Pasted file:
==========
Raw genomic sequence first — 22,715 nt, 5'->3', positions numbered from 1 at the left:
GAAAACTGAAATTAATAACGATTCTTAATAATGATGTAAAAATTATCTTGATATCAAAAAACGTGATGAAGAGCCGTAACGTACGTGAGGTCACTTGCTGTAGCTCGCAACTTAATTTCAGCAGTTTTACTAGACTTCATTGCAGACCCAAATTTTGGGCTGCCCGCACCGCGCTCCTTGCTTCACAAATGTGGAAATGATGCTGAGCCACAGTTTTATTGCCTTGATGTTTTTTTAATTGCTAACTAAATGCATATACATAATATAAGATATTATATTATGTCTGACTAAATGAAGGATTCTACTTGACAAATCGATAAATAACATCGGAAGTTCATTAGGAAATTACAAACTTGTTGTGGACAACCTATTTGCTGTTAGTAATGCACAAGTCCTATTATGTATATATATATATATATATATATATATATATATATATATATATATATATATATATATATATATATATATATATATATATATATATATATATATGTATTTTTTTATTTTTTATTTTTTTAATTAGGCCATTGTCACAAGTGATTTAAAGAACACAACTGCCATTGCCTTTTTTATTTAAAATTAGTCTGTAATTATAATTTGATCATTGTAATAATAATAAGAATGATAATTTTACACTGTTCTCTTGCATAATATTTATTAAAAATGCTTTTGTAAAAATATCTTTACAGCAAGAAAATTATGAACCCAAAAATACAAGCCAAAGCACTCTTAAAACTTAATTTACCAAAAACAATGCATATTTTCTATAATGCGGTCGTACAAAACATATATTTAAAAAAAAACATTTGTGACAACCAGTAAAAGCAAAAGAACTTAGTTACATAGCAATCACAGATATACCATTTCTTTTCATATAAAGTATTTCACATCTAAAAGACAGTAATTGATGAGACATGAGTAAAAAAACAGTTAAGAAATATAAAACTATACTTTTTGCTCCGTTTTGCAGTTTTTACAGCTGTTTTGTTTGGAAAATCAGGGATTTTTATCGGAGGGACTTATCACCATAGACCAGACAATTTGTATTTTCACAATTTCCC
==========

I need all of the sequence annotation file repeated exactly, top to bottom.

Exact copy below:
Raw genomic sequence first — 22,715 nt, 5'->3', positions numbered from 1 at the left:
GAAAACTGAAATTAATAACGATTCTTAATAATGATGTAAAAATTATCTTGATATCAAAAAACGTGATGAAGAGCCGTAACGTACGTGAGGTCACTTGCTGTAGCTCGCAACTTAATTTCAGCAGTTTTACTAGACTTCATTGCAGACCCAAATTTTGGGCTGCCCGCACCGCGCTCCTTGCTTCACAAATGTGGAAATGATGCTGAGCCACAGTTTTATTGCCTTGATGTTTTTTTAATTGCTAACTAAATGCATATACATAATATAAGATATTATATTATGTCTGACTAAATGAAGGATTCTACTTGACAAATCGATAAATAACATCGGAAGTTCATTAGGAAATTACAAACTTGTTGTGGACAACCTATTTGCTGTTAGTAATGCACAAGTCCTATTATGTATATATATATATATATATATATATATATATATATATATATATATATATATATATATATATATATATATATATATATATATATATATATATATGTATTTTTTTATTTTTTATTTTTTTAATTAGGCCATTGTCACAAGTGATTTAAAGAACACAACTGCCATTGCCTTTTTTATTTAAAATTAGTCTGTAATTATAATTTGATCATTGTAATAATAATAAGAATGATAATTTTACACTGTTCTCTTGCATAATATTTATTAAAAATGCTTTTGTAAAAATATCTTTACAGCAAGAAAATTATGAACCCAAAAATACAAGCCAAAGCACTCTTAAAACTTAATTTACCAAAAACAATGCATATTTTCTATAATGCGGTCGTACAAAACATATATTTAAAAAAAAACATTTGTGACAACCAGTAAAAGCAAAAGAACTTAGTTACATAGCAATCACAGATATACCATTTCTTTTCATATAAAGTATTTCACATCTAAAAGACAGTAATTGATGAGACATGAGTAAAAAAACAGTTAAGAAATATAAAACTATACTTTTTGCTCCGTTTTGCAGTTTTTACAGCTGTTTTGTTTGGAAAATCAGGGATTTTTATCGGAGGGACTTATCACCATAGACCAGACAATTTGTATTTTCACAATTTCCC